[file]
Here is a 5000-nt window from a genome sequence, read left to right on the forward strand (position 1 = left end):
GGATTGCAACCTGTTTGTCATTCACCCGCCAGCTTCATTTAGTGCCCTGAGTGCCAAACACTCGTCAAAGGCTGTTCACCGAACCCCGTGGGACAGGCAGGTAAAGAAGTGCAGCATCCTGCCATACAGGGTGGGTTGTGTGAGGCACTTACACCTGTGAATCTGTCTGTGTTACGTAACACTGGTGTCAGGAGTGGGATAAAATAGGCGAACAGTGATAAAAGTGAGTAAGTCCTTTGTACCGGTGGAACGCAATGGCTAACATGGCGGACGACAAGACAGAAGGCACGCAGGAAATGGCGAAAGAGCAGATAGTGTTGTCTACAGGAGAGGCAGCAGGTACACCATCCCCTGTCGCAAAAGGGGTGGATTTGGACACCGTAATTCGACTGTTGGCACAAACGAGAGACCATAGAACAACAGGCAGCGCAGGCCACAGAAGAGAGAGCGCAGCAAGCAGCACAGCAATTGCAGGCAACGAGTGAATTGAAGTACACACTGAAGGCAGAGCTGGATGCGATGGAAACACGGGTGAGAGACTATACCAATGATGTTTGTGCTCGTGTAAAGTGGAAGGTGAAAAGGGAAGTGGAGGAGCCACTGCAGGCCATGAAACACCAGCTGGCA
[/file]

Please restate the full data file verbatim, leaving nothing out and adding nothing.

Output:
Here is a 5000-nt window from a genome sequence, read left to right on the forward strand (position 1 = left end):
GGATTGCAACCTGTTTGTCATTCACCCGCCAGCTTCATTTAGTGCCCTGAGTGCCAAACACTCGTCAAAGGCTGTTCACCGAACCCCGTGGGACAGGCAGGTAAAGAAGTGCAGCATCCTGCCATACAGGGTGGGTTGTGTGAGGCACTTACACCTGTGAATCTGTCTGTGTTACGTAACACTGGTGTCAGGAGTGGGATAAAATAGGCGAACAGTGATAAAAGTGAGTAAGTCCTTTGTACCGGTGGAACGCAATGGCTAACATGGCGGACGACAAGACAGAAGGCACGCAGGAAATGGCGAAAGAGCAGATAGTGTTGTCTACAGGAGAGGCAGCAGGTACACCATCCCCTGTCGCAAAAGGGGTGGATTTGGACACCGTAATTCGACTGTTGGCACAAACGAGAGACCATAGAACAACAGGCAGCGCAGGCCACAGAAGAGAGAGCGCAGCAAGCAGCACAGCAATTGCAGGCAACGAGTGAATTGAAGTACACACTGAAGGCAGAGCTGGATGCGATGGAAACACGGGTGAGAGACTATACCAATGATGTTTGTGCTCGTGTAAAGTGGAAGGTGAAAAGGGAAGTGGAGGAGCCACTGCAGGCCATGAAACACCAGCTGGCA